The largest and most diverse team at Altus Air Force Base comprised of more than 1,173 military and civilian personnel across six Squadrons.  Our six units embody the “Sleeves Up…Hands Dirty” motto and provide mission support for our nation's air mobility training mission and decisive combat capabilities.  The Group supports the installation’s C-17, KC-135 and KC-46 aircraft operational and training missions as well as base wide infrastructure support activities to include communications, civil engineering, law enforcement, force/fire protection, contracting, disaster response, environmental services, lodging, transportation, recreation, supply, education, mobility, food service as well as family and personnel support.

97th Force Support Squadron

The 97th Force Support Squadron's lineage began Sept. 11, 1947, when the unit was first activated as Squadron D, 97th Airdrome Group at Eielson Air Force Base, Alaska. The unit also served at Biggs AFB, Texas and Eaker AFB, Ark. before moving to Altus AFB, Okla. where it was aligned under the 97th Mission Support Group. On May 5, 2008, the unit was re-designated as the 97th Force Support Squadron.

The squadron is comprised of ten flights which supports the training, airlift and refueling missions of the 97th Air Mobility Wing by providing premier manpower, civilian personnel, military personnel, lodging, dining, education, professional development, library, family support, child care and leisure services.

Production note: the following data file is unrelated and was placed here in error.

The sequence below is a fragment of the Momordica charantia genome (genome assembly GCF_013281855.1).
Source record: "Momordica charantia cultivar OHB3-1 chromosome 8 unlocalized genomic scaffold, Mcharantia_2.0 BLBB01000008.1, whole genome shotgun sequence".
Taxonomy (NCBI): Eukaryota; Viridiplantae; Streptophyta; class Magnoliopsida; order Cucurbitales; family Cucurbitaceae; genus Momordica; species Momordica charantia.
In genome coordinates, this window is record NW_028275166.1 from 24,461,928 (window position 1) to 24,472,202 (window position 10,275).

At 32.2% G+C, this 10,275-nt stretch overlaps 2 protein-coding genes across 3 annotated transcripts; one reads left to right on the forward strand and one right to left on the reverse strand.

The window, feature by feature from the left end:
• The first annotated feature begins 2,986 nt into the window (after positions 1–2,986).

Military Personnel
Handles all personnel issues pertaining to active-duty, reserve and retired service members and their dependents. Included in the military personnel areas of responsibility are: assignments, separations, retirements, decorations, evaluations, promotions, deployment processing, reenlistments, extensions, training, ID Cards, DEERS updates and squadron in-processing.
Civilian Personnel
Provides advice and assistance to commanders and supervisors on federal personnel rules, regulations and procedures concerning Department of the Air Force, Department of Defense and Non-Appropriated Fund employees for the following areas: recruitment, training, labor relations, compensation and conduct/discipline.
The Manpower and Organization office
Dedicated to supplying innovative management services to help the wing manage its manpower resources. In addition, they act as the focal point for the Wing's Best Practice program and Air Force Productivity programs.
The Sustainment Services Flight
Provides lodging for temporary duty and transient personnel, operates dining facilities for the enlisted work force and aircrew, and provides fitness and sports programs, activities, and facilities for all assigned personnel. The Hangar 97 Dining Facility provides high quality hot, nutritious food service to all enlisted and aircrew personnel annually in support of the Air Force readiness and peacetime mission. The Red River Inn annually accommodates 2,980 guests staying 53K bed-nights in 226 rooms throughout nine buildings. The Fitness Center improves the quality of life and morale while preparing the military personnel for deployments by displaying excellence in physical fitness and athletic programming and competition.
The Airman and Family Readiness Flight
Provides active duty members, retirees, DoD civilians and their families a wide range of services: relocation, information and referral assistance, Air Force Aid, financial guidance, spouse employment, transition, and Family and Life skills. It is a support base for families when the sponsor is away. The Airmen and Family Readiness Center also provides Base Leadership with consultation services and resources to enhance quality of life and mission readiness.
The Child and Youth Flight